I’ve been teaching privately and at the college level and privately for over 20 years. I love what I do, and believe there’s nothing more gratifying than collaborating with a singer to create more technical and artistic freedom.
I addition to maintaining an active private studio, I have taught at the following colleges and programs:
- Wagner College (Spring, 2019 - Present)
- NYU Steinhardt Summer Contemporary Vocal & Musical Theatre Workshops (Summer, 2018 - present)
- Wagner College Summer Musical Theatre Institute (Summer, 2011 - present)
- Marymount Manhattan College (Fall, 2007 - 2017)
- Suffolk University (Spring, 2000)
- Northeastern University (1999-2000)
My Philosophy on Singing
My job is to help singers more organically express themselves. I enable my clients do this by balancing technical and dramatic approaches to a song. Having a solid technique is very important, but if you’re not telling a story when you sing, no one will be moved. The same is true of those who are great actors but don’t have the technique to support their storytelling. I make small adjustments to a singer’s breath, placement and resonance while also talking about phrasing and the song’s emotional journey. The combination of these elements helps the singer find their own healthy and organic approach to a song. You can read this blog post to find out more about my philosophy.
What's a Regular Lesson Like?
I always suggest my clients come warmed up to their lessons, if possible. Having said that, we will always take time to work on what I've come to call "vocal conditioning." There are always technical exercises we can work on to strengthen our voice and find more release for consistency. I normally spend 20-25 minutes simply working on technical elements of singing. Then, we move into the material the client would like to look at. I always put the client in the driver's seat, asking what they hope to accomplish each lesson. My aim is to help them achieve those goals in the least amount of time possible. If clients don't have repertoire in mind, I'm happy to suggest some after I've heard them sing. We then bring the work of the first half of the lesson to life in the song, helping the singer tell the story with more clarity. I will then be clear about how to move forward in practice to find consistency with the approaches we find work.
I also do repertoire coachings, which focus much more on finding a wide variety of repertoire based on the client's needs. My collection is pretty vast and I love finding songs that fit a client's style and personality. There's so much great (under-sung) repertoire out there that it's a wonderful challenge to find just the right thing for a particular singer!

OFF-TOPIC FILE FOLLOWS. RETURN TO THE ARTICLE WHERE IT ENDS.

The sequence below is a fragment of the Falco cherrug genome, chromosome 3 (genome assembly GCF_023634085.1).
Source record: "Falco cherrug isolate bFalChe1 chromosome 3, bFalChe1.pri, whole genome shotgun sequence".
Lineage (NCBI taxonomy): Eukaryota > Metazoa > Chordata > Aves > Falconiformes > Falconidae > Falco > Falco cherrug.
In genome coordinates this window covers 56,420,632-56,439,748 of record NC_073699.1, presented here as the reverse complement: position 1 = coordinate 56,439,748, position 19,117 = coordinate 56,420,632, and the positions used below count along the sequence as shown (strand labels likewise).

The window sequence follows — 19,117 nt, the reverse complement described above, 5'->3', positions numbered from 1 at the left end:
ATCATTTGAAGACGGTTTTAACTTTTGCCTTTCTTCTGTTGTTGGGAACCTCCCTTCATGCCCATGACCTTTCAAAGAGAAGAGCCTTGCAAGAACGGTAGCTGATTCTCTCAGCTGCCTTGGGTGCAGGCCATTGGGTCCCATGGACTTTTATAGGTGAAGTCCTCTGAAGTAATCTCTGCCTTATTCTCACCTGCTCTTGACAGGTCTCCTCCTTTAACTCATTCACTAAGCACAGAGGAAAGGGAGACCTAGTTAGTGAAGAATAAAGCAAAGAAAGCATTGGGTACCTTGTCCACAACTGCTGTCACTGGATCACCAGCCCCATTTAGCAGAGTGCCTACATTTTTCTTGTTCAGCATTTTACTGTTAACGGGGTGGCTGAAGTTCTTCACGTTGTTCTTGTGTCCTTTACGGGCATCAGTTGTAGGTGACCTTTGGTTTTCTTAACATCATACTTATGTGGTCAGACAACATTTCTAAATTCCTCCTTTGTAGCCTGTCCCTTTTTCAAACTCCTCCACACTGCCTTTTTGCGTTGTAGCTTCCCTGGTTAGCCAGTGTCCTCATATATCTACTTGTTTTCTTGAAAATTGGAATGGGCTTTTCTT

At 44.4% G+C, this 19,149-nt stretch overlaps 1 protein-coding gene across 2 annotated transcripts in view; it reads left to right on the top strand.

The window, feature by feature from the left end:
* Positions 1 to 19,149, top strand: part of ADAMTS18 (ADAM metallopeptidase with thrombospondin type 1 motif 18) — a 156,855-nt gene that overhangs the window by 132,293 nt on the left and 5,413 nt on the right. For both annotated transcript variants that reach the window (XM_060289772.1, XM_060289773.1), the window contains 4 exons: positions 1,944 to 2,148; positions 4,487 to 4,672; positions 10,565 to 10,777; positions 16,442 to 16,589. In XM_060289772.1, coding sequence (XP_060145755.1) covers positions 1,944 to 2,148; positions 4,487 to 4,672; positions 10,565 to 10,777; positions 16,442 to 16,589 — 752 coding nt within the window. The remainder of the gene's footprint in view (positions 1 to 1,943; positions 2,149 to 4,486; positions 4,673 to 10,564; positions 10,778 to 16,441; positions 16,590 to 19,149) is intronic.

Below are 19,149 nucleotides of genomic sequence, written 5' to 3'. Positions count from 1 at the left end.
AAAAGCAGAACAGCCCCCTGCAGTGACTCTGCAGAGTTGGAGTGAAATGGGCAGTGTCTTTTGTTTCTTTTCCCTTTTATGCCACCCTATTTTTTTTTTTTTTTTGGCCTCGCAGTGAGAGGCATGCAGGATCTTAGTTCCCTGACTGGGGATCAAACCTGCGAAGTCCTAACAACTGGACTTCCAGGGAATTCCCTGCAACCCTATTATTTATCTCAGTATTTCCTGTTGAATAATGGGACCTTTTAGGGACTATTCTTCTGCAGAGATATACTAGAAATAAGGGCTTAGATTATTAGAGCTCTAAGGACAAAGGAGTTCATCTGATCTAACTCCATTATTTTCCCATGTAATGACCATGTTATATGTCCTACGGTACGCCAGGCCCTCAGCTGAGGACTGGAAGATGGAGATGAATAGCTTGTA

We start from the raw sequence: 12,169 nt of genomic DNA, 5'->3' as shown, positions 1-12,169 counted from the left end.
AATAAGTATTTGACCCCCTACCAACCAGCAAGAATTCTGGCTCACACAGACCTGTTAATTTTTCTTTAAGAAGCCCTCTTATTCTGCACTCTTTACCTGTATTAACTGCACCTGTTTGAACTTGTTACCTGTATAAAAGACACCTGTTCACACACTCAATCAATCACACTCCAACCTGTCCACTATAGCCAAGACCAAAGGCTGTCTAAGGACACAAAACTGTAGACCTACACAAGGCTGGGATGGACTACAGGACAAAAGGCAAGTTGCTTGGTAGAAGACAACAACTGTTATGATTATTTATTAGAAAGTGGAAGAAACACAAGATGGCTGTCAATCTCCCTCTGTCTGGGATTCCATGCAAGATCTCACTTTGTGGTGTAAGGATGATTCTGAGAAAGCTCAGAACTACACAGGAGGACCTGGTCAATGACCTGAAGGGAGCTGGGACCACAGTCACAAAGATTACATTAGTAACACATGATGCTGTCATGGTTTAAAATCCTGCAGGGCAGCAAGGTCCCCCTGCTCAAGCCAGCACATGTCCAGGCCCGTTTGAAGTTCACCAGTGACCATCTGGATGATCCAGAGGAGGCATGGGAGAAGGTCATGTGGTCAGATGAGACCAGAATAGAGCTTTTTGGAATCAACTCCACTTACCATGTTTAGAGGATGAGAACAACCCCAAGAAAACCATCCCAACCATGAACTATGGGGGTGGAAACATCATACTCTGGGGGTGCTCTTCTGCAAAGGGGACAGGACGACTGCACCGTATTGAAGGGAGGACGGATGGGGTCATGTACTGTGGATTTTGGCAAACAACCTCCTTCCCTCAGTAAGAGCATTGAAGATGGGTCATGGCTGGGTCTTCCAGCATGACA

What's Important to me as a Voice Teacher?
Curiosity. A couple years ago, I came across this fantastic quote by Michael Smithson, a Social Scientist at Australia National University: “The larger the island of knowledge grows, the longer the shoreline - where knowledge meets ignorance - extends. The more we know, the more we can ask. Questions don’t give way to answers as much as they proliferate together. Answers breed questions. Curiosity isn’t merely a static disposition but rather a passion of the mind that is ceaselessly earned and nurtured.” You deserve a voice teacher who continues to grow in knowledge with you. I strive to be that kind of teacher.
Vulnerability. Singing is challenging and, at times, painfully vulnerable. Research professor and best-selling author Dr. Brené Brown states: “Vulnerability is not winning or losing; it’s having the courage to show up and be seen when we have no control over the outcome.” As someone who continues to wrestle with his own issues as a performer, I seek to be a wounded healer, talking to clients about what's standing in their way. Sometimes technical issues are rooted in a belief system that is deeply woven into our minds and bodies (e.g. "I'm not worthy of being heard"). I in no way attempt to act as an armchair psychologist but, through my own vulnerability, I am able to ask you what's holding you back.
Mindfulness. If you want to be vulnerable, you must be mindful. Mindfulness has been described as: “paying attention in a particular way: on purpose, in the present moment, and non-judgmentally.” It is my job to stay present with you as you work to overcome technical hurdles. I regularly practice mindfulness meditation in my own life and use those skills to strengthen my teaching. I have seen incredibly positive outcomes as a result.
- Experienced pianist, vocal coach, and music director
- Balanced approach to finding and maintaining a healthy belt/mix
- Wide breadth knowledge of musical theatre (especially contemporary) and pop/rock repertoire
- Well-versed audition coach
- Rock the Audition Teacher Training (August - September 2019)
To inquire about my rates, call/text (347) 451-5861 or e-mail me.